Posts Tagged ‘world of children’

…but our family traditions are changing.  It’s not an easy thing because, as you know, without Tradition, life is precarious as a fiddler on the roof.  Right?  Right.

So, here’s my short spiel. 

We’ve always used a clothes dryer.  It’s a tradition. The Girl’s mama used one, and her mama’s mama before her.  But, now, we now have to shlep the wet laundry from the washing machine out to the clothesline in the backyard.  Why?  Is our dryer broken, you ask?  No.  Are we trying to save some money, maybe?  No.  So, why do we hang the clothes?  It’s because, over the weekend, we saw the film, Fiddler on the Roof, and Girl was charmed off her feet by this scene.

You’re probably wondering if she now wants me to “find her a find, catch her a catch” and select a future husband for her, too.  No.  We’re not changing things like that; just traditions having to do with laundry.  Oy.

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So, Cutest Girl (age 13) is applying for her first-ever summer job.   I think she has a pretty good chance as who in their right mind could resist an application like hers?

Convictions? “None” – with a smiley face.  O.M.G.  How cute is that?

And, for personal references, she listed two of her teachers – and the principal at her school.

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Did you know that HSLDA is having a video ad contest?  I don’t know what they plan to do with the videos or where they hope to air them (Christian TV networks I presume), but you can vote for your favorite video at HSLDA — and/or in my poll below.  :D

1.  Old Time

2.  Same Day

3.  HSLDA Case: 8521

4.  Hope on the Horizon

5.  Homeschoolers Who Lived in a Shoe

6.  HSLDA Scent

7.  Are You Protected?

Of course, while I was over at HSLDA, I accidentally clicked on – and cast a vote for! – entry #1 which features the “mom” who leaves her toddler unattended on the stairs while she’s preoccupied with the social worker.  Oy.

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Interesting.  Just received an email invitation (from a public school) to attend a viewing of Race To Nowhere as a parent.  The film will then be followed by “Break-Out Brainstorming Sessions for Parents, Students, and Teachers to share ways we can help make a difference.”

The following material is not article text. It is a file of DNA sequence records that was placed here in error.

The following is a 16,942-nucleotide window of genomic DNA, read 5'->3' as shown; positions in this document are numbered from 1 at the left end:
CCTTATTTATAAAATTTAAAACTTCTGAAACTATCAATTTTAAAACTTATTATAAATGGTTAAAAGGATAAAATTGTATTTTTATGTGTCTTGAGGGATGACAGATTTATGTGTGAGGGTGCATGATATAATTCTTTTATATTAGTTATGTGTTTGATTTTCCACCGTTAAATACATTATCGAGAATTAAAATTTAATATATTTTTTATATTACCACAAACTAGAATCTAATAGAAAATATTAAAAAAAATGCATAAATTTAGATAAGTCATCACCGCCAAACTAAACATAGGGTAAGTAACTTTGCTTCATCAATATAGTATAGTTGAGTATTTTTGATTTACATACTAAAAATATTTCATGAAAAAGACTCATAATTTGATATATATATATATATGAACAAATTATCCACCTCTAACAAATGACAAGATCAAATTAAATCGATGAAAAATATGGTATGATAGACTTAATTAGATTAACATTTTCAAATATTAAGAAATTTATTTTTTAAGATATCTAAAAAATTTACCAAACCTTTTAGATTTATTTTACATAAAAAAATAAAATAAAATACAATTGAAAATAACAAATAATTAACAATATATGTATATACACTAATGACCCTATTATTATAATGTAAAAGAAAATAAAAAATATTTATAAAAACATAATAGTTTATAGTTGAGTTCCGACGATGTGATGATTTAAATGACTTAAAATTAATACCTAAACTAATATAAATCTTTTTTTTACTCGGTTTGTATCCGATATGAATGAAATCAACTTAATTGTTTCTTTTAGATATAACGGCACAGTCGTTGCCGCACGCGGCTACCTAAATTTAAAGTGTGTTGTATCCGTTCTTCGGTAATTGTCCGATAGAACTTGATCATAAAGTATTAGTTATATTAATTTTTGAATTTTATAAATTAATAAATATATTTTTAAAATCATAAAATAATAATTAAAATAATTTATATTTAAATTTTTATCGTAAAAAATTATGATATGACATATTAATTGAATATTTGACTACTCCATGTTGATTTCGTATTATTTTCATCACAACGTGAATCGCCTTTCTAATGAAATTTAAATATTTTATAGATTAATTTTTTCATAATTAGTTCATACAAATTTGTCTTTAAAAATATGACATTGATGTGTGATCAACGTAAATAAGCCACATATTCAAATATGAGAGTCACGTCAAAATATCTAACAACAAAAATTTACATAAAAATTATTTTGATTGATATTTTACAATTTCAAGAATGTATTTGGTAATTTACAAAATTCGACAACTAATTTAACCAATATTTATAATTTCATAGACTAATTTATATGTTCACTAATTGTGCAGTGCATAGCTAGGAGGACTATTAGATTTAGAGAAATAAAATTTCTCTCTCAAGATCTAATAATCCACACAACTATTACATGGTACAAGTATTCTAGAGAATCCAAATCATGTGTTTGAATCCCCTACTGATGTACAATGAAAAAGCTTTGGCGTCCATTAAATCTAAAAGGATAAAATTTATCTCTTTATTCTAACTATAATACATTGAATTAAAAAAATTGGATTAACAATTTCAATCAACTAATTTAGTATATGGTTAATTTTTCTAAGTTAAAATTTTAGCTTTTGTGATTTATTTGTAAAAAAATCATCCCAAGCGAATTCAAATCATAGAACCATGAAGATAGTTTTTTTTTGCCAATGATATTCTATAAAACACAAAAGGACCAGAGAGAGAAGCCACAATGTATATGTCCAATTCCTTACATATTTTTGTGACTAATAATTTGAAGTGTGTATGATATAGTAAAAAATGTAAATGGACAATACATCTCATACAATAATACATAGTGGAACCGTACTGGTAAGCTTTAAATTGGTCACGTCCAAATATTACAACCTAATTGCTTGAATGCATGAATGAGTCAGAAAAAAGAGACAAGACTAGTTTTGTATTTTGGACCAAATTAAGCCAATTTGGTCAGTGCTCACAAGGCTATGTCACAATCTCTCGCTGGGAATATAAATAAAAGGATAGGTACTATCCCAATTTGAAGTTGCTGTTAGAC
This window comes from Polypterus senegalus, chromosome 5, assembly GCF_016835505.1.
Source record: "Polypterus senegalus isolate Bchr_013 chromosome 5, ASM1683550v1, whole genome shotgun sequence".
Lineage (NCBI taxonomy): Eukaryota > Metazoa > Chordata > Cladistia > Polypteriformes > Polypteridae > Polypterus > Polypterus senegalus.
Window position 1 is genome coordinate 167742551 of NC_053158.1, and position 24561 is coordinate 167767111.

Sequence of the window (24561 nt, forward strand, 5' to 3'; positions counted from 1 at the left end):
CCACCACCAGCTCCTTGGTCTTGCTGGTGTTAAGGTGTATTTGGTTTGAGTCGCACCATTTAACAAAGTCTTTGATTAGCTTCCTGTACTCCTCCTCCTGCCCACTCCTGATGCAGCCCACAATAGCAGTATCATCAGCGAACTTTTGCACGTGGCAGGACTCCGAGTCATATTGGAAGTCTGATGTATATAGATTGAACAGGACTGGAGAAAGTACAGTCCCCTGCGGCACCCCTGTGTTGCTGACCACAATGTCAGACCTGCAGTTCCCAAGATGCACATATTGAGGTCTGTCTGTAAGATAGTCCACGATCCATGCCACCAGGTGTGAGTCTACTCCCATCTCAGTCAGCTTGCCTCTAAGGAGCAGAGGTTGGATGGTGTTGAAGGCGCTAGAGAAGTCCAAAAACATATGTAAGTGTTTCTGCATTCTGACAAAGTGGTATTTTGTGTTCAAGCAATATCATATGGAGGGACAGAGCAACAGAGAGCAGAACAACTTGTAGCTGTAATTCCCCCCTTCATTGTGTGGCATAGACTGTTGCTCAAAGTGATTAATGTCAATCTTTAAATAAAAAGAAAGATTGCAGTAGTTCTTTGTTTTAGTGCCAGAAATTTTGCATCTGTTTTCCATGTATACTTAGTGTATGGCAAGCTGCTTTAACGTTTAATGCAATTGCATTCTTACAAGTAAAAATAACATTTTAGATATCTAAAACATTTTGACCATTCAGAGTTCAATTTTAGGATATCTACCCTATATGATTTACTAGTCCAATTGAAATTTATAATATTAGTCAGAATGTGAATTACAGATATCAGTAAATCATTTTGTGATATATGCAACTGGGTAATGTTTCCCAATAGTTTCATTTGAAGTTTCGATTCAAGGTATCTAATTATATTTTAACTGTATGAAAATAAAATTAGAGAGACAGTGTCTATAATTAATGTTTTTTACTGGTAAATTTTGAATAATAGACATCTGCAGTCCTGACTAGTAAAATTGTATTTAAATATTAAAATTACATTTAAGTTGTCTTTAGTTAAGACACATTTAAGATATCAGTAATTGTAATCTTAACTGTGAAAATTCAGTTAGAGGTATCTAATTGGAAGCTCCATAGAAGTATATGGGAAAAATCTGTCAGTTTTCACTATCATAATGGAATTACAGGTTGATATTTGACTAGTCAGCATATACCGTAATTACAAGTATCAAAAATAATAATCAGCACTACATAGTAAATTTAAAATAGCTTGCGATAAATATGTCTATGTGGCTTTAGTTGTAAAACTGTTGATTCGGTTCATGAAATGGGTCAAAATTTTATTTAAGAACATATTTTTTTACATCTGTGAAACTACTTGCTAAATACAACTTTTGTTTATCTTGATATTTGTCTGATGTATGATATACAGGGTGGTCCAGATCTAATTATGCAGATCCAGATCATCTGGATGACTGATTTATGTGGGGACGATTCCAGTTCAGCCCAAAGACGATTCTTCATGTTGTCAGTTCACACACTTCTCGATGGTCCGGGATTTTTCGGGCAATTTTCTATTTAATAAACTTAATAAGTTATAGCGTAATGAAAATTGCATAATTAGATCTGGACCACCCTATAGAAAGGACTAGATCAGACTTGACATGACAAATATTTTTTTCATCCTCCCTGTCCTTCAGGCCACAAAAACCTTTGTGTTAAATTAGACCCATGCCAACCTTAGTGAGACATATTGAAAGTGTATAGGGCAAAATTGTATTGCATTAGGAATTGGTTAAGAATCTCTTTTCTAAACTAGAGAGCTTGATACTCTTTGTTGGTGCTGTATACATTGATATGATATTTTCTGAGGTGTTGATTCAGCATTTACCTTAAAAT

IMDb summary:

RACE TO NOWHERE is a close-up look at the pressures on today’s students, offering an intimate view of lives packed with activities, leaving little room for down-time or family time. Parents today are expected to raise high-achieving children, who are good at everything: academics, sports, the arts, community-service. The film tackles the tragic side of our often achievement-obsessed culture, with interviews that explore the hidden world of over-burdened schedules, student suicide, academic cheating, young people who have checked out. RACE TO NOWHERE asks the question: Are the young people of today prepared to step fully and productively into their future? We hear from students who feel they are being pushed to the brink, educators who worry students aren’t learning anything substantive, and college professors and business leaders, concerned their incoming employees lack the skills needed to succeed in the business world: passion, creativity, and internal motivation.

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Hat tip to Chris for finding this, um, inspiring video and recommending it for my blog!  Thanks Chris! 

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I just about went insane last year trying to have rational conversations with people about the Operation Christmas Child shoe box program. 

It’s not like I don’t understand the appeal of “reaching out to a child in need” and “teaching our own children to take part in selfless giving.”  If that’s what the Operation Christmas Child shoe box program was really about, I’d support it.  

But it’s not.

And Franklin Graham is remarkably candid about it.  Spend some time at the Samaritan’s Purse website and see for yourself.   

Last season, I spent oodles and oodles of time providing quotes and links, trying to articulate a case against this exploitative organization – but people love to love this program.  Maybe some mistakenly assume that because public schools actively and enthusiastically participate in OCC, the program must be nondiscriminatory and religion neutral.   All I know is that next time the topic comes up, I plan to just link the video testimonies and “thank you letters” from actual shoe box recipients, turn off my computer, and go about my day. 

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Maybe that’s what our homeschool lacked: more interesting field trips!  Not only does Lill know where all the best restaurants are; she’s a brilliant homeschooling mom who knows how to make the most of teachable moments.  (Just don’t tell her that I did her daughter’s field trip report for her.)

LillHawkins.comSex Ed – Coming to a Restaurant Near You

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